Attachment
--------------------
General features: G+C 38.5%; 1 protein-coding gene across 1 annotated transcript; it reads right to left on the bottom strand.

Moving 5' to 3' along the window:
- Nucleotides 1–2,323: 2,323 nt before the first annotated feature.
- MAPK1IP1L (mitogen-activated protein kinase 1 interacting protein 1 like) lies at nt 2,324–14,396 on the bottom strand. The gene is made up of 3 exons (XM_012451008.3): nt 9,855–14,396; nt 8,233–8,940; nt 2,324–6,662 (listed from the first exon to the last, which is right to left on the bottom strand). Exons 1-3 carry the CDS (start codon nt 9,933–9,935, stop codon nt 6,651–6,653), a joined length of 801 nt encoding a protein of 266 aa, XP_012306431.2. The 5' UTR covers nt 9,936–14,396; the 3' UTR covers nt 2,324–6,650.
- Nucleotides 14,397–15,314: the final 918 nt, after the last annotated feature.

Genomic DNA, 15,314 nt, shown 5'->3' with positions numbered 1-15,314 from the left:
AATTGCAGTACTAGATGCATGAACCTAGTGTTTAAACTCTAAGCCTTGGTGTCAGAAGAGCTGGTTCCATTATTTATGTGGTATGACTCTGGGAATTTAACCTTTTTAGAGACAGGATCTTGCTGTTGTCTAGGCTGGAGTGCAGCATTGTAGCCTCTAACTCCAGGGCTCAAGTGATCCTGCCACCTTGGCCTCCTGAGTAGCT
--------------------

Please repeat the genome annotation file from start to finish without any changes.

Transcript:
General features: G+C 38.5%; 1 protein-coding gene across 1 annotated transcript; it reads right to left on the bottom strand.

Moving 5' to 3' along the window:
- Nucleotides 1–2,323: 2,323 nt before the first annotated feature.
- MAPK1IP1L (mitogen-activated protein kinase 1 interacting protein 1 like) lies at nt 2,324–14,396 on the bottom strand. The gene is made up of 3 exons (XM_012451008.3): nt 9,855–14,396; nt 8,233–8,940; nt 2,324–6,662 (listed from the first exon to the last, which is right to left on the bottom strand). Exons 1-3 carry the CDS (start codon nt 9,933–9,935, stop codon nt 6,651–6,653), a joined length of 801 nt encoding a protein of 266 aa, XP_012306431.2. The 5' UTR covers nt 9,936–14,396; the 3' UTR covers nt 2,324–6,650.
- Nucleotides 14,397–15,314: the final 918 nt, after the last annotated feature.

Genomic DNA, 15,314 nt, shown 5'->3' with positions numbered 1-15,314 from the left:
AATTGCAGTACTAGATGCATGAACCTAGTGTTTAAACTCTAAGCCTTGGTGTCAGAAGAGCTGGTTCCATTATTTATGTGGTATGACTCTGGGAATTTAACCTTTTTAGAGACAGGATCTTGCTGTTGTCTAGGCTGGAGTGCAGCATTGTAGCCTCTAACTCCAGGGCTCAAGTGATCCTGCCACCTTGGCCTCCTGAGTAGCT